The incidence of aplastic anemia is very high in Pakistan as compared to Western countries as hundreds of new cases are being reported in the country every year, health experts said on Sunday, adding the in addition to genetic causes, environmental factors, including exposure to pesticides, herbicides and use of certain medications, such as chloramphenicol, mebendazole and radiation, could be the possible causes of the blood disease.
Aplastic anemia is a rare blood disorder in which bone marrow of a person stops producing blood cells, health experts explained and called for initiating studies on national level to find out causes behind high incidence of the disease in Pakistan so that preventive measures could be adopted. Most of the people cannot afford the treatment, i.e. bone marrow transplant (BMT), which is expensive and unaffordable for most of the patients.
They were speaking at the 3rd National Symposium on Paediatric Haematology and Oncology at the Children’s Hospital Karachi. It was addressed by paediatric hematologists and oncologists as well as pharmacists and other health specialists from different cities of Pakistan.
Renowned pediatric hematologist Dr Saqib Husain Ansari said the incidence of aplastic anemia is unusually high in Pakistan as well as neighbouring countries, including India and Bangladesh, as compared to that in Western countries. They said environmental factors, especially excessive use of pesticides, herbicides, exposure to petroleum products, radiation and self-medication, were to blame for this situation.
“If one person is diagnosed with aplastic anemia in six months at a healthcare facility in any Western country, we see over 125 to 150 such patients in the same period at our health facilities. In addition to genetic causes, there are some environmental factors behind this disease, which need to be probed as its treatment is bone marrow transplant, which is very expensive and not everybody can afford it,” he added.
Speaking about thalassaemia, Dr Ansari said that despite the promulgation of a law for the prevention of thalassaemia in the Sindh province, marriages were still taking place without the testing of both the bride and the groom for the genetic disease. He opined that by implementing on the law, births of hundreds of children with hereditary blood disease could be prevented.
Eminent pharmacist Umaima Muzammil said that the use of some medicines which are banned in the developed world including antibiotic drug chloramphenicol is also associated with high incidence of Aplastic Anemia. She urged the Drug Regulatory Authority of Pakistan o halt the production and availability of hazardous medicines.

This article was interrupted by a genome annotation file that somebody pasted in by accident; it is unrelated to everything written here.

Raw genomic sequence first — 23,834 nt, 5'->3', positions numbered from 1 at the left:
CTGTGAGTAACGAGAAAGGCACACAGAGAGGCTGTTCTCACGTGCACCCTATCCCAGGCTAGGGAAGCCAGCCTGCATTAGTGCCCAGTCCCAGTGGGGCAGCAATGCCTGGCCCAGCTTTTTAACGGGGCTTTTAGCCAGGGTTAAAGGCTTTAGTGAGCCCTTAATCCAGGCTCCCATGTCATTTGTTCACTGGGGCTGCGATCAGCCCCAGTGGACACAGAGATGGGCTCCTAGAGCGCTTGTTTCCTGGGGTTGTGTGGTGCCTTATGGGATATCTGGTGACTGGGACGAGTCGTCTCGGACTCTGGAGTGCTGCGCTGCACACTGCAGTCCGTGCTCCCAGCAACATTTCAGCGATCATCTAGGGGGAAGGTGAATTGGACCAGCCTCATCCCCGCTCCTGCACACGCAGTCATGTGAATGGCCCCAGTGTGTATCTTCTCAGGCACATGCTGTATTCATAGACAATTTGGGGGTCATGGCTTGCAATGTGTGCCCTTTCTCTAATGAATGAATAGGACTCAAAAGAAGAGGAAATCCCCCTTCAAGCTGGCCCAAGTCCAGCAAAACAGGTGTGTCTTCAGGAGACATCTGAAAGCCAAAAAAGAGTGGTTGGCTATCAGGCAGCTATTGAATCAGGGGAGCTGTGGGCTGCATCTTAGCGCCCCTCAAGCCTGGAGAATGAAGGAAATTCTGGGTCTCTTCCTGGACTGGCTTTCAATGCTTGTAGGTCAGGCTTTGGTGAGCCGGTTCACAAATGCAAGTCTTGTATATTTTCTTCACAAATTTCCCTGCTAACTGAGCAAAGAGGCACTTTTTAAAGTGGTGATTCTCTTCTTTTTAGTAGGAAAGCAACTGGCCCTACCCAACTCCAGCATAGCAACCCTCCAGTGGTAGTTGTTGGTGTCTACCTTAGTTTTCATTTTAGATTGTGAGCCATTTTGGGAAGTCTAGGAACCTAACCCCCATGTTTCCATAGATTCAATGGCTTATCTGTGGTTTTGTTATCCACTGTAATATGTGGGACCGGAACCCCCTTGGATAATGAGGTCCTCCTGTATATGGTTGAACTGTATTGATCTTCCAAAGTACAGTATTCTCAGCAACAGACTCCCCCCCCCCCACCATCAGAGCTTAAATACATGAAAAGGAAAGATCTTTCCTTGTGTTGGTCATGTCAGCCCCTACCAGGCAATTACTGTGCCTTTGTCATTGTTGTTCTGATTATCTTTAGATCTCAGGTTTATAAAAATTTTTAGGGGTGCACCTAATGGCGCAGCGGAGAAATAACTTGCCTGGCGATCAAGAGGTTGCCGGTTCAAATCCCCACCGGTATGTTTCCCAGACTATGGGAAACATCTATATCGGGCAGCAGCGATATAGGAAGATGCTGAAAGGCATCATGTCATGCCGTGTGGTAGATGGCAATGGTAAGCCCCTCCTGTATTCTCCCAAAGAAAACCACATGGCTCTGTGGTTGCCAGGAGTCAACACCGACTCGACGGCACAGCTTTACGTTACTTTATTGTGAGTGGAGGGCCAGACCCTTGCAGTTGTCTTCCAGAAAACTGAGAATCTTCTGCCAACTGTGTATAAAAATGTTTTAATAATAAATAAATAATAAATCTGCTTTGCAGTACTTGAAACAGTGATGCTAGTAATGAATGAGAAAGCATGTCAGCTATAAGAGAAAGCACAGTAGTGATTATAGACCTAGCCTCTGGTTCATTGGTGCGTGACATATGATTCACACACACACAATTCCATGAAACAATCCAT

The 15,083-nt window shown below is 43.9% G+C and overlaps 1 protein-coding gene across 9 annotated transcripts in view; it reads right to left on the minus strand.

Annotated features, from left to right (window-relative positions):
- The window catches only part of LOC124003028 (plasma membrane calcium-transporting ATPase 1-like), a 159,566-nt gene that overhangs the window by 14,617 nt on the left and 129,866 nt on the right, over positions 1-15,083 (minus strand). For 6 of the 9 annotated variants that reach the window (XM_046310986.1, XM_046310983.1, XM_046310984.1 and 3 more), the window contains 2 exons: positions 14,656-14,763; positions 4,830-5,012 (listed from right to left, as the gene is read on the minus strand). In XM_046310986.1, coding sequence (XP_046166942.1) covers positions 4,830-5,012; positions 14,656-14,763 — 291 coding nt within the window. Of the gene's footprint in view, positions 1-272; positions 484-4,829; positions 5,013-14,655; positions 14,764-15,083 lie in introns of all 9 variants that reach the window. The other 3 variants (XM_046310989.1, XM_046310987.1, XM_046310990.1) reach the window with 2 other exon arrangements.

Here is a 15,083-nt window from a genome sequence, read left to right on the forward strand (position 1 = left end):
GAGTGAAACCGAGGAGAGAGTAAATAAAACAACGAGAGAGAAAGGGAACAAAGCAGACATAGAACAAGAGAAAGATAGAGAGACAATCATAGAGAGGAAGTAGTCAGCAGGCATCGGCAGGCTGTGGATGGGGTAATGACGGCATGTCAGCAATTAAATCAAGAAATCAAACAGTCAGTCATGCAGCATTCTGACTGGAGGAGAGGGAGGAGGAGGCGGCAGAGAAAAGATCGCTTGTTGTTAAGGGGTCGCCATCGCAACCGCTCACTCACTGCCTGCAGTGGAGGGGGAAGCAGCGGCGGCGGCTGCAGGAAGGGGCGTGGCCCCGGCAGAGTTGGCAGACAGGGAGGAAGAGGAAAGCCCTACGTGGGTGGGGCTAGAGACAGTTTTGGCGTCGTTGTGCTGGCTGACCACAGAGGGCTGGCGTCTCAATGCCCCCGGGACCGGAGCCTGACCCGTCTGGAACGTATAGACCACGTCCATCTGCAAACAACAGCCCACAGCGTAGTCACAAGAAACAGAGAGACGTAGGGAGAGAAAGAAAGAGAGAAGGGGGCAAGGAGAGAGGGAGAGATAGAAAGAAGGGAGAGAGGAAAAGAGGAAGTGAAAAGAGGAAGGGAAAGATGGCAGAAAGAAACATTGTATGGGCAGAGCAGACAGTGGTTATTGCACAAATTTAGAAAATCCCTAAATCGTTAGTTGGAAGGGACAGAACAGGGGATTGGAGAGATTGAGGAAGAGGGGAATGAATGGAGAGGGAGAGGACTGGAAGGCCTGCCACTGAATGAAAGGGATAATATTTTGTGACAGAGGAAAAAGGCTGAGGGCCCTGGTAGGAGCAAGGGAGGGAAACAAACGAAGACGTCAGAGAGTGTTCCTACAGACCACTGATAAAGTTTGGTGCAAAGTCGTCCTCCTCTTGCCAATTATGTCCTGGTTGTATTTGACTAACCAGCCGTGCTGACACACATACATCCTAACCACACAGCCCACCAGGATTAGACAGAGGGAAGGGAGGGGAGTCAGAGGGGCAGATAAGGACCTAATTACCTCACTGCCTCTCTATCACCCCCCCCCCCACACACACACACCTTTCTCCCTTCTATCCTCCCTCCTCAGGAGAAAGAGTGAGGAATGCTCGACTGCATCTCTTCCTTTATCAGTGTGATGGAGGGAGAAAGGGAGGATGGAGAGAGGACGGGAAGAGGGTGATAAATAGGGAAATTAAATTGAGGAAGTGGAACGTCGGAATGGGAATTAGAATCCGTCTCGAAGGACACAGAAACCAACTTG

“We are also manufacturing several herbal medicines for which we have no safety data. Some of the allopathic drugs are known for causing Aplastic anemia while herbal, Unani and Hakeemi medicines also contain compounds which could suppress bone marrow and cause such blood disorders.”
Renowned paediatrician Prof Jalal Akbar said that every year hundreds of children are born with thalassaemia in Pakistan, which is a preventable disease, and called for implementation of laws as well as creating awareness among the people so that the birth of thalassaemic children could be prevented.
The head of clinical haematology and bone marrow transplantation at the Dow University of Health Sciences (DUHS), Prof Dr Farrukh Ali Khan said the Western world and several other countries managed to eradicate thalassaemia from their soils and now they were using those resources for the treatment of blood cancers. He called for focusing on the prevention of thalassaemia and other preventable diseases.
Speaking about Aplastic Anemia, Dr Farrukh said the prevalence of this disease was very high in Pakistan, but unfortunately experts in the country had failed to identify the factors behind its high prevalence. He added that maybe there was something wrong with the diet of people in the region, but there was a need for extensive research on this disease to control it.
“As far as thalassaemia is concerned, we clearly know that if two thalassaemia minor people marry each other, there is a 25 per cent chance that they child would be thalassaemia major,” he said and called for steps to prevent this disease in the country.
Dr Zubair Shaikh, president of Muhammad Ali Jinnah University, Karachi, Dr Uzma Zaidi from the NIBD, Dr Tariq Ghafoor from the Armed Forces Bone Marrow Transplant Centre Rawalpindi, Dr Mohsina Ibrahimk from the National Institute of Child Health, Karachi, Dr Akbar Nizamani from the LUMHS Jamshoro and several other experts also spoke.